One important, but oft-overlooked aspect of trait ecology is that trait values depend on both genes and the environment. Reynold et al. incorporate this fact this by manipulating water availability between drought and control treatments. They measured both constitutive components of trait values – those driven by genetics and expressed regardless of environments – and the plastic or environment-dependent components. For instance, in the presence of prolonged drought, trees might increase root production or change leaf characteristics. In addition to manipulating water availability between treatments, the authors measured nine traits related to morphology and allocation.
From Reynolds et al. 

Given the expectation that trait values reflect the complex interaction of genetics and the environment in different species, is it possible to even make simple predictions about trait-environment relationships? The authors find that "These complex relationships illustrate that assuming that individual traits (often measured on individuals under a single set of environmental conditions) reflect drought resistance is likely to be overly simplistic and may be erroneous for many species. However, our results do suggest that generalization may be possible, provided multiple traits are measured to explore specific integrated drought strategies."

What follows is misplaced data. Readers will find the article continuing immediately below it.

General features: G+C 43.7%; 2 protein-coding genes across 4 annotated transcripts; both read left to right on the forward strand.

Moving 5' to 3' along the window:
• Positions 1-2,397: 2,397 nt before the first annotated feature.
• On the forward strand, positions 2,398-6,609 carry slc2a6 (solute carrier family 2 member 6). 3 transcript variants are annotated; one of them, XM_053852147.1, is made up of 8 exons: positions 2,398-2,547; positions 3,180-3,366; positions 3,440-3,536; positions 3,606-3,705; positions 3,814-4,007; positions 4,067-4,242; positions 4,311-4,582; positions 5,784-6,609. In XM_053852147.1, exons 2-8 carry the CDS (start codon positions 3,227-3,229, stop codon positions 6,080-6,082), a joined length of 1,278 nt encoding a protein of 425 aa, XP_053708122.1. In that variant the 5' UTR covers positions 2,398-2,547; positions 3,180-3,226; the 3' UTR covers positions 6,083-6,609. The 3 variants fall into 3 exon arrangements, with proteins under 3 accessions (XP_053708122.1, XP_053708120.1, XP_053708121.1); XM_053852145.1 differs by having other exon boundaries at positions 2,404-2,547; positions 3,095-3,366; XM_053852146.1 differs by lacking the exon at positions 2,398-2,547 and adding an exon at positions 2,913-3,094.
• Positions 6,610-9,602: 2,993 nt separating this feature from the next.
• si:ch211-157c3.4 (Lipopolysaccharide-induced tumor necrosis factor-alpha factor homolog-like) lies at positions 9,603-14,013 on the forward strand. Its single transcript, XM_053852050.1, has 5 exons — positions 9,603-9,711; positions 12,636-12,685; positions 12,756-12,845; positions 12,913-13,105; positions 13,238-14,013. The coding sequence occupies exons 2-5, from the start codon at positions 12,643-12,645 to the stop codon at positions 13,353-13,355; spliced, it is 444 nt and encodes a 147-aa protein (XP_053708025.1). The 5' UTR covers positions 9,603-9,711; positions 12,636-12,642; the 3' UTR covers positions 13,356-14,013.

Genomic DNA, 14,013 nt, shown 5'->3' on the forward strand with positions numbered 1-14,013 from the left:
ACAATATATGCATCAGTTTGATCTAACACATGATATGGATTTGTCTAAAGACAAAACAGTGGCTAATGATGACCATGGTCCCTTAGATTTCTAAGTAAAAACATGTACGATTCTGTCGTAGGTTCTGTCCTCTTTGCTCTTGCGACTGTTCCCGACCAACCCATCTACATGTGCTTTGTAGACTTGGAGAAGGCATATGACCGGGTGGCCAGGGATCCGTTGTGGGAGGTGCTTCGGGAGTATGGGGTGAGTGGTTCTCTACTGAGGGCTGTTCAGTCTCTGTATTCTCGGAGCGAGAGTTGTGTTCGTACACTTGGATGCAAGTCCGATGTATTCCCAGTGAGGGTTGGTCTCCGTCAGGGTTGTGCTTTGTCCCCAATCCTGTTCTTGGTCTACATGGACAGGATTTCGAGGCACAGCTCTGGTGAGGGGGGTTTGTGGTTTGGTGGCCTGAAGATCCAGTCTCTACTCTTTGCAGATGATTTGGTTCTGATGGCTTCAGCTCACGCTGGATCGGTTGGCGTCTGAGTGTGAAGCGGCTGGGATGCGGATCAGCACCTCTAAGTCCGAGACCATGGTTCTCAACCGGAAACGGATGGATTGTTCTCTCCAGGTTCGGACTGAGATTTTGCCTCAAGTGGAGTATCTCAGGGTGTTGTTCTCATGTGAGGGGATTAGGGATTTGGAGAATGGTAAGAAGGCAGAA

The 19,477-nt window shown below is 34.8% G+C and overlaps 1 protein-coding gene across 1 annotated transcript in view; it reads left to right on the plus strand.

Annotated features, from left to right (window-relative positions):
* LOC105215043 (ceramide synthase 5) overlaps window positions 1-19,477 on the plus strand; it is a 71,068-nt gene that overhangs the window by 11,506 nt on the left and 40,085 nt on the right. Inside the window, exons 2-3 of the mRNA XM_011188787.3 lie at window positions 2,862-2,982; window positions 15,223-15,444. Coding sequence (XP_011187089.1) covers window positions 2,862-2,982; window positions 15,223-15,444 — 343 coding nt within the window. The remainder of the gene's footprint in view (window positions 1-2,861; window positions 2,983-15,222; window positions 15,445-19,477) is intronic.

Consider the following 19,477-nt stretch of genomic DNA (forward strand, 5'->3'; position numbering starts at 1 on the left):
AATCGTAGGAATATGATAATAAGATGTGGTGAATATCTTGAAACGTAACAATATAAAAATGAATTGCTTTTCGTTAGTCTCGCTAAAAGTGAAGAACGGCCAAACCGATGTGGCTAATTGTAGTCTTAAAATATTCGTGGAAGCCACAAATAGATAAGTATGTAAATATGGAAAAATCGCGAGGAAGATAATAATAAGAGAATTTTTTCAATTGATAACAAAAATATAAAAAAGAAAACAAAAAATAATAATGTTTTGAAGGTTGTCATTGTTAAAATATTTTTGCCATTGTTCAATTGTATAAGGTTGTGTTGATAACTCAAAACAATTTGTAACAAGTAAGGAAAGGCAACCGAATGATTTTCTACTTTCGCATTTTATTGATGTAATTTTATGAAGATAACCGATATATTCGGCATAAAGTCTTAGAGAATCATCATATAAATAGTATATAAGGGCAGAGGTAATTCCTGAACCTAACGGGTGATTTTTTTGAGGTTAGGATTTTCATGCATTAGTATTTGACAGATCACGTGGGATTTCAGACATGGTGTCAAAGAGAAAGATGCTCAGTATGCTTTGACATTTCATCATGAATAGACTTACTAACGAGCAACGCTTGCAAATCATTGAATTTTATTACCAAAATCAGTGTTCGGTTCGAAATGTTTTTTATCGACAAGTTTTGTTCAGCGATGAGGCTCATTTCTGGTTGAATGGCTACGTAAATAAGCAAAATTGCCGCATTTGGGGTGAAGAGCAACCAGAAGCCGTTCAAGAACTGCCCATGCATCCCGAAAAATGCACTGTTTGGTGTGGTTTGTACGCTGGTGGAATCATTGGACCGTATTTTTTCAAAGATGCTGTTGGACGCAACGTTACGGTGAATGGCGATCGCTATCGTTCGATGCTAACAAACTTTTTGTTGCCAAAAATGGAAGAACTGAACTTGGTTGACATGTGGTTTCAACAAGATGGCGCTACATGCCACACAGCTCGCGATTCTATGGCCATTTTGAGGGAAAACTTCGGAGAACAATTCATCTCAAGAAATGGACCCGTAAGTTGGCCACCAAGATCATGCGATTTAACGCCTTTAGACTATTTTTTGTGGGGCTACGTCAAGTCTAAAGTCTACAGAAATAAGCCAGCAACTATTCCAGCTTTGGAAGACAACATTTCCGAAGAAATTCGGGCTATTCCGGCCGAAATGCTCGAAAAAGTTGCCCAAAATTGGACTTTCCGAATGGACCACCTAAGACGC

Indeed, some results are relatively predictable relationships: under well-watered control conditions, the allocation of biomass matched the expectation: xeric species had higher investment in below-ground biomass and in transport tissues than the mesic species (both characteristic of a water-conserving species).

On the other hand, leaf traits such as SLA did not show any trend related to species' assumed drought tolerance, either for constitutive or plastic trait components. Sometimes traits associated with the leaf economic spectrum such as SLA are assumed to indicate stress tolerance, but this was not the case.